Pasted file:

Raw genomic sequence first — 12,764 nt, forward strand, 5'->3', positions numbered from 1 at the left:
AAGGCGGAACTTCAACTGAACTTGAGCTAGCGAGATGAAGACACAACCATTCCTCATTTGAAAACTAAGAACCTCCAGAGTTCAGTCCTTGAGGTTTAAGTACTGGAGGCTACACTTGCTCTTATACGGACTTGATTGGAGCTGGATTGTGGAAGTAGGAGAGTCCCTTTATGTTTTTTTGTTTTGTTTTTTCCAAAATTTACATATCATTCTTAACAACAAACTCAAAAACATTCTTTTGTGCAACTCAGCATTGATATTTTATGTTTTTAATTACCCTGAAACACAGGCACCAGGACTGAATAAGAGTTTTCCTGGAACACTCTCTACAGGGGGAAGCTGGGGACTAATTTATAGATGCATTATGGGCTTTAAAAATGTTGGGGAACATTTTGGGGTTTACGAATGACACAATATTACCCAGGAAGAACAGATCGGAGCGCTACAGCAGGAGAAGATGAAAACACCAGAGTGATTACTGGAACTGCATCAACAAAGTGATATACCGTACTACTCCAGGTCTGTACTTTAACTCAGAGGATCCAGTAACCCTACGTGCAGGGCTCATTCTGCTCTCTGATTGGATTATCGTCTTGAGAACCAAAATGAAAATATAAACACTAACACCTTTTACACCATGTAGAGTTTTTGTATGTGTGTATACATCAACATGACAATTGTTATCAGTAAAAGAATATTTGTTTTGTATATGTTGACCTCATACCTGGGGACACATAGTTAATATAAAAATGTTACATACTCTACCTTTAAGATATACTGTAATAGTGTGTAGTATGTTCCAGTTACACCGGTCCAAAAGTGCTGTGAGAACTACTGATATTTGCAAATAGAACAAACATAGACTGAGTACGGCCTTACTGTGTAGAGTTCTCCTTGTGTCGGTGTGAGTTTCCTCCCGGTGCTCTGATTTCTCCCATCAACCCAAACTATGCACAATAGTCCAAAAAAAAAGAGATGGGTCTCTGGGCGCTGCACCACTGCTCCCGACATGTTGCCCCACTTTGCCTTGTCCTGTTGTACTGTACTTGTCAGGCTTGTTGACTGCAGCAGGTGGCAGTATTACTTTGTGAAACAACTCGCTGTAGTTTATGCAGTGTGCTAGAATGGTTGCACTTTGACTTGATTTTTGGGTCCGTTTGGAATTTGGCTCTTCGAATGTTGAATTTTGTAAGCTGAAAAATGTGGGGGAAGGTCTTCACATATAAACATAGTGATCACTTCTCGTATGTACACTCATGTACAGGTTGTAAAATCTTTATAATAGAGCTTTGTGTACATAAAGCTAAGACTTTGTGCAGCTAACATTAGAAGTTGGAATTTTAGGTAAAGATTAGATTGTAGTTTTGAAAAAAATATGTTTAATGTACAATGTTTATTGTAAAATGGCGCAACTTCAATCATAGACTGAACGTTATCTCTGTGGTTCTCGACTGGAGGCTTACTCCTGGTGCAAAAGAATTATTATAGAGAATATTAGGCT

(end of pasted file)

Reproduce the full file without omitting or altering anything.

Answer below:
Raw genomic sequence first — 12,764 nt, forward strand, 5'->3', positions numbered from 1 at the left:
AAGGCGGAACTTCAACTGAACTTGAGCTAGCGAGATGAAGACACAACCATTCCTCATTTGAAAACTAAGAACCTCCAGAGTTCAGTCCTTGAGGTTTAAGTACTGGAGGCTACACTTGCTCTTATACGGACTTGATTGGAGCTGGATTGTGGAAGTAGGAGAGTCCCTTTATGTTTTTTTGTTTTGTTTTTTCCAAAATTTACATATCATTCTTAACAACAAACTCAAAAACATTCTTTTGTGCAACTCAGCATTGATATTTTATGTTTTTAATTACCCTGAAACACAGGCACCAGGACTGAATAAGAGTTTTCCTGGAACACTCTCTACAGGGGGAAGCTGGGGACTAATTTATAGATGCATTATGGGCTTTAAAAATGTTGGGGAACATTTTGGGGTTTACGAATGACACAATATTACCCAGGAAGAACAGATCGGAGCGCTACAGCAGGAGAAGATGAAAACACCAGAGTGATTACTGGAACTGCATCAACAAAGTGATATACCGTACTACTCCAGGTCTGTACTTTAACTCAGAGGATCCAGTAACCCTACGTGCAGGGCTCATTCTGCTCTCTGATTGGATTATCGTCTTGAGAACCAAAATGAAAATATAAACACTAACACCTTTTACACCATGTAGAGTTTTTGTATGTGTGTATACATCAACATGACAATTGTTATCAGTAAAAGAATATTTGTTTTGTATATGTTGACCTCATACCTGGGGACACATAGTTAATATAAAAATGTTACATACTCTACCTTTAAGATATACTGTAATAGTGTGTAGTATGTTCCAGTTACACCGGTCCAAAAGTGCTGTGAGAACTACTGATATTTGCAAATAGAACAAACATAGACTGAGTACGGCCTTACTGTGTAGAGTTCTCCTTGTGTCGGTGTGAGTTTCCTCCCGGTGCTCTGATTTCTCCCATCAACCCAAACTATGCACAATAGTCCAAAAAAAAAGAGATGGGTCTCTGGGCGCTGCACCACTGCTCCCGACATGTTGCCCCACTTTGCCTTGTCCTGTTGTACTGTACTTGTCAGGCTTGTTGACTGCAGCAGGTGGCAGTATTACTTTGTGAAACAACTCGCTGTAGTTTATGCAGTGTGCTAGAATGGTTGCACTTTGACTTGATTTTTGGGTCCGTTTGGAATTTGGCTCTTCGAATGTTGAATTTTGTAAGCTGAAAAATGTGGGGGAAGGTCTTCACATATAAACATAGTGATCACTTCTCGTATGTACACTCATGTACAGGTTGTAAAATCTTTATAATAGAGCTTTGTGTACATAAAGCTAAGACTTTGTGCAGCTAACATTAGAAGTTGGAATTTTAGGTAAAGATTAGATTGTAGTTTTGAAAAAAATATGTTTAATGTACAATGTTTATTGTAAAATGGCGCAACTTCAATCATAGACTGAACGTTATCTCTGTGGTTCTCGACTGGAGGCTTACTCCTGGTGCAAAAGAATTATTATAGAGAATATTAGGCT